• 1/2 cup dry white wine (I used 1/2 chicken stock/broth, instead)
  • 1 cup low-sodium chicken stock/broth (such as Swanson brand)
  • 2 tablespoons mascarpone cheese (I used same amount of cream cheese)
  • 2 tablespoons water
  • 2 teaspoons all-purpose flour
  • 1 cup frozen green peas, thawed


  1. Heat a large skillet over medium heat.  Add oil to pan; swirl to coat.  Add garlic; cook only 2 minutes, stirring frequently to PREVENT scorching/burning.
  2. Remove garlic from pan with slotted spoon; set garlic aside.  
  3. Increase heat to medium-high.  Add pancetta (or bacon pieces) to the same pan and saute for about 4 minutes or until crisp.  Remove meat from pan with a slotted spoon; set meat aside.
  4. Sprinkle chicken pieces with salt and pepper; saute in same pan for 4 minutes on each side.  Remove chicken from pan.  
  5. Add wine to same pan (I used chicken broth/stock); bring to a boil, scraping pan to loosen browned bits.
  6. Cook until the liquid almost evaporates (about 3 minutes).  
  7. Return chicken to same pan.  Add the last one cup of chicken stock/broth.  Reduce heat to medium, cover, and cook chicken for 6 minutes or until chicken is done.  Remove chicken from pan.
  8. Add mascarpone (I used cream cheese, cut into tiny pieces) to same pan, stirring with a whisk until smooth.  Combine water and flour, stirring with a whisk.  Add flour mixture to this pan; bring to a boil.  Cook 2 minutes to thicken and cook the "flour taste" away. 
  9. Stir in the set aside pancetta OR bacon, the set aside garlic, and the peas.  Cook 1 minute.  
  10. Serve sauce over chicken.  (If you would want a thicker sauce, you could, before serving, add one can Cream of Chicken soup to it-- but, if doing that, I'd dilute it with at least 1/2 soup can of milk.)

Something I did differently:  I followed the recipe as I typed it up, but then, as you can see in the SECOND picture from the top of this posting, I put the pieces into a 9x13-inch baking dish and then covered it with foil before putting it into the oven for about 25-30 minutes at 350-degrees.  The downside of that was... the tiny peas "aged" (and shriveled) a bit.    : (

Above:  Shown with the sauce/peas/bacon also 
spread over a piece of toasty garlic bread.

* Cooking Light, March/2014, page 89

Monday, March 10, 2014

Corn and Squash Soup*

Our daughter Pam made this Corn and Squash Soup just yesterday for our 51st Wedding Anniversary dinner (for us farmer-like people, "dinner" is the meal we eat at noon).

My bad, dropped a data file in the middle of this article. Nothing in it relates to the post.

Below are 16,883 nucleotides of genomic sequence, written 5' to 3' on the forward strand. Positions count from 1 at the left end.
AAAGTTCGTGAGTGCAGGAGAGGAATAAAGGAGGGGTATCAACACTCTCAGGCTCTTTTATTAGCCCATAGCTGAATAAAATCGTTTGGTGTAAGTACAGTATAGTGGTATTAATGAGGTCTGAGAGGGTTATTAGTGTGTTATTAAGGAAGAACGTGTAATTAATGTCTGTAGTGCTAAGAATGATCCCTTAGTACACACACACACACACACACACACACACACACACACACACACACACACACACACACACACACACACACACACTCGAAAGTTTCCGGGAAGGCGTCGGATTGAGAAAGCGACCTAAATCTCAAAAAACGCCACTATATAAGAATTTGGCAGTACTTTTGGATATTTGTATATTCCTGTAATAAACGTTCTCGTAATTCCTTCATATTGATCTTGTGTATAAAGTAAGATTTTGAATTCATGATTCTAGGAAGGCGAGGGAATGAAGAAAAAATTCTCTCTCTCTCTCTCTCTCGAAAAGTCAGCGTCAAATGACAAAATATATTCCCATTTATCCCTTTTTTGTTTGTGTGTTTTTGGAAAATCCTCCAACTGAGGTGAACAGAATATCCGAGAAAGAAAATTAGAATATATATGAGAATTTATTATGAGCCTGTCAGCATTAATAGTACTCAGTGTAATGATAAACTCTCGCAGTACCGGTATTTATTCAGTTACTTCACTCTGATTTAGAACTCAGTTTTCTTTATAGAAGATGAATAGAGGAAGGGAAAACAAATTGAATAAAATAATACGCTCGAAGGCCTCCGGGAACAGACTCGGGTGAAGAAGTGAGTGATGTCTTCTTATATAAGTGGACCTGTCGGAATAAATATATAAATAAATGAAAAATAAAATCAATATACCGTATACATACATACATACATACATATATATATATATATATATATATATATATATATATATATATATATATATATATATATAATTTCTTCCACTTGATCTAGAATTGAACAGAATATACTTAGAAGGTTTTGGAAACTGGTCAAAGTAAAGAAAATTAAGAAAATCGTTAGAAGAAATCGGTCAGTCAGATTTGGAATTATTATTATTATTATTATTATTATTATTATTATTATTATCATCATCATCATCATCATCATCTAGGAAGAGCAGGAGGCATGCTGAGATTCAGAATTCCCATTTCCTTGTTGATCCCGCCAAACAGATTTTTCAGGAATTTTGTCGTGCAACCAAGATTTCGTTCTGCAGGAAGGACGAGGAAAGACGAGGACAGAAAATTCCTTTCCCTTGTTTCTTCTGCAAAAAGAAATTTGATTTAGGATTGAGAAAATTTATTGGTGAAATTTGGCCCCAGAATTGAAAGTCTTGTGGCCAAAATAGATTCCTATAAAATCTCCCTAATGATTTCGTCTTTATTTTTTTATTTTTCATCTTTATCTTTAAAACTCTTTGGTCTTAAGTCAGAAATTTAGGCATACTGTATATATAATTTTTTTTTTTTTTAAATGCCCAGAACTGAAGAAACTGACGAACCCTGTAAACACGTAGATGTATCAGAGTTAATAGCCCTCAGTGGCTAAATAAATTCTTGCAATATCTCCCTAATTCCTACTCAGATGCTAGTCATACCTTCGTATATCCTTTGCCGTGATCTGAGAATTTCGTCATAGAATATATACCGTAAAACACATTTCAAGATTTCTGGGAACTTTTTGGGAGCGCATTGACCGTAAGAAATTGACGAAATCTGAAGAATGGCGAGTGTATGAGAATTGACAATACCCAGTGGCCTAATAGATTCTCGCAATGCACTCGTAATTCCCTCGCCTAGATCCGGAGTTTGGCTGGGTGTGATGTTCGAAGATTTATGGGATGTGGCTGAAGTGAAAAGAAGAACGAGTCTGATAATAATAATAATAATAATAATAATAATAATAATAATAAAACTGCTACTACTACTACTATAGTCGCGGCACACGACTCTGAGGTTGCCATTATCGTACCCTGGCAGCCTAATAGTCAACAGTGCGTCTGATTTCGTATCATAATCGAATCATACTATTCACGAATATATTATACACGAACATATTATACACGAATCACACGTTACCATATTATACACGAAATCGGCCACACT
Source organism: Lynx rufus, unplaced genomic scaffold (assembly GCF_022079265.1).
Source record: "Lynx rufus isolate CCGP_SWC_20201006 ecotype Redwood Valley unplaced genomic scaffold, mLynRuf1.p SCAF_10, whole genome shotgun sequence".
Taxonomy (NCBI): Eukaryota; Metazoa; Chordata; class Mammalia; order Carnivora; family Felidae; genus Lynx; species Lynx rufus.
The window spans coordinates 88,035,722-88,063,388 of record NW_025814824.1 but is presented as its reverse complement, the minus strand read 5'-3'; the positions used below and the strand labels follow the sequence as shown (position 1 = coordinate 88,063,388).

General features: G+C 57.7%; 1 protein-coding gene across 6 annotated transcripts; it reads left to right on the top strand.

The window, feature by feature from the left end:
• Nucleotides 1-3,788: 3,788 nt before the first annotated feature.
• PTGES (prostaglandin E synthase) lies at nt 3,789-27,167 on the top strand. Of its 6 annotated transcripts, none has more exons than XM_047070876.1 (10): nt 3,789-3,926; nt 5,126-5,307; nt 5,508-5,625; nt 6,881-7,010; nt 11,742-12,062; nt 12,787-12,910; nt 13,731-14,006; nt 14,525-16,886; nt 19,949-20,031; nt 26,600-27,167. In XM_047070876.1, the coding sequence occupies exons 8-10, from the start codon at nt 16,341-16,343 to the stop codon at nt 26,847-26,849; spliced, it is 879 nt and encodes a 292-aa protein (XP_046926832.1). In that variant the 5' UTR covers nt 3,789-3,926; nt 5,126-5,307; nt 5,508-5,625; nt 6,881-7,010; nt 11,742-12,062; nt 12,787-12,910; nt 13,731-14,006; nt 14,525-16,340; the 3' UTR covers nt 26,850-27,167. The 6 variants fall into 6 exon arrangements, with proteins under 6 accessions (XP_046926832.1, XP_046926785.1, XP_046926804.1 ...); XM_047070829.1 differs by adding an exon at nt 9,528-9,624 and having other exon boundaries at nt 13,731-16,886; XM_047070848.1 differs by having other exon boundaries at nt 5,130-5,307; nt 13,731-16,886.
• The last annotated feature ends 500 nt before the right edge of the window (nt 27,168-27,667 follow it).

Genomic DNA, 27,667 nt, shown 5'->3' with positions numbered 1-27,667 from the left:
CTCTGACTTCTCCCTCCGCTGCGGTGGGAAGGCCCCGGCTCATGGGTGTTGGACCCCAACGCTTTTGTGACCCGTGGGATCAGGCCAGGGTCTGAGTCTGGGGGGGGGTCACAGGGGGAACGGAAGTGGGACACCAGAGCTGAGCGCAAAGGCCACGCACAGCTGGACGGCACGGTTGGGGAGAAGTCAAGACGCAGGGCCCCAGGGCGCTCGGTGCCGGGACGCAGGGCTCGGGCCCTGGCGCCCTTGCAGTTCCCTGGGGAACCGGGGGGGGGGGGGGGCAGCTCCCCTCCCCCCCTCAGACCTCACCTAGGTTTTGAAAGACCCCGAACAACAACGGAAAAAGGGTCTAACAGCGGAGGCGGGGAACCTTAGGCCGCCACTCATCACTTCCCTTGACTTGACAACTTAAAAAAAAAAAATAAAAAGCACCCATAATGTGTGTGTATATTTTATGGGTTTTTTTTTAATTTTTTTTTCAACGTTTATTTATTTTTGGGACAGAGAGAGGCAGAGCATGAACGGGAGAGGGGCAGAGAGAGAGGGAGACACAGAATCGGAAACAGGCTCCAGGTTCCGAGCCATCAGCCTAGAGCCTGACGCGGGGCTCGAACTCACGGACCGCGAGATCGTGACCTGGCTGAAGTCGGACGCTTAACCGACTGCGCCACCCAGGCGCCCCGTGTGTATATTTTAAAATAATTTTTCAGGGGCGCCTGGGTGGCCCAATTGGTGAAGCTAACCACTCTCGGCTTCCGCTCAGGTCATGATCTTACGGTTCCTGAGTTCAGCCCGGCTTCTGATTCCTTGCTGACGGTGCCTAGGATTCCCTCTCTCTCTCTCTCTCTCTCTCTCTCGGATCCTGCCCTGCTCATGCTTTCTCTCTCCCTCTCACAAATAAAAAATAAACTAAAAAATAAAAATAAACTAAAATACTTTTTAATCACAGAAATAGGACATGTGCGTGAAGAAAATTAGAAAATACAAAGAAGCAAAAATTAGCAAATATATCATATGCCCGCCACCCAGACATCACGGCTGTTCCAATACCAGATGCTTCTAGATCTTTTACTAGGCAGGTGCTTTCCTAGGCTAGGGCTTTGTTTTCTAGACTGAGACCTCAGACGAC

Why this kind of soup?  Because, on Saturday, she found that her huge 20-pounder Hubbard squash had SAVED very well in the basement.  (This is almost six months after being brought in from the garden.)  

What to do with the 16+ cups of cooked/strained squash she got from that one Hubbard?  Look for a recipe! (Look for a recipe, find one, and then TRIPLE it!!!)  Yep,... she found this one in a Taste of Home cookbook, and this good soup was the end result.  

In fact, this ended up being such a goooooood soup that a number of the twelve guests here took seconds of it-- even our little 9-month-old great-granddaughter Lucy smacked it down.  This is a recipe I just have to keep handy-- that's why I am putting it in this blog.  Thanks!, Pam.

Even though this recipe was TRIPLED for yesterday, here is the recipe for a single batch...


  • 12 bacon strips (1 lb. will do), cut into small pieces and cooked until brown/crisp.
  • 1 medium onion, chopped.
  • 1 celery rib, chopped or finely sliced.  (We used frozen celery from our freezer.)
  • 2 tablespoons all-purpose flour.
  • 1 of 14.5 oz. can of chicken broth.
  • 6 cups cooked and smashed Butternut or Hubbard squash. (To get this, the whole squash was cut in half and "cleaned out"; then, each half was placed upside down on a baking sheet and baked for about 45 minutes at 350-degrees, or until fork tender.) 
  • 2 of 8 and 3/4 oz. each cans cream-style corn. (We used a 1 lb. bag of sweet corn kernels we'd frozen from last year's garden, but drained some of the "thawing" juice from the container before using.)
  • 2 cups half-and-half cream. (We added 8 oz. heavy cream to enough 2% milk to get this amount.)
  • 1 tablespoon minced fresh parsley (We used frozen.)
  • 1 and 1/2 teaspoons salt
  • 1/2 teaspoon black pepper

Sour cream, optional, for garnishing.

  1. In a large saucepan, cook (fry?) bacon over medium heat until crisp.  
  2. Remove browned bacon pieces from pan to a paper towel to absorb grease.  
  3. From the bacon grease still in the pan, reserve 2 tablespoons of it.  
  4. In the reserved drippings, saute onion and celery until tender.  
  5. Stir in flour until blended.  
  6. Gradually stir in broth; cook and stir for 2 minutes or until slightly thickened.  
  7. Reduce heat to medium.  Stir in the squash, corn, cream, parsley, salt, pepper and bacon pieces.  
  8. Cook and stir until heated through.  
  9. Garnish with sour cream if desired.
YIELD:  8 servings, or about 2.5 quarts.  While this recipe was TRIPPLED for yesterday, I have to say any left-over soup was SO good on this second day!  

And,... silly me!!!!, to think I was a bit SKEPTICAL about her making and me LIKING this kind of soup!!!  In fact, when Pam called other family members to come over and join us for yesterday, she told them what she was making and added, ".. so, that's what's on the menu.  If anyone thinks they won't like it, they can bring something they know they will  like!"   As it turned out,.... no worries with a winner like this!!!!

* This recipe was adapted from the original 
that was posted in Taste of Home by Janice Zook, 
White River Junction, Vermont.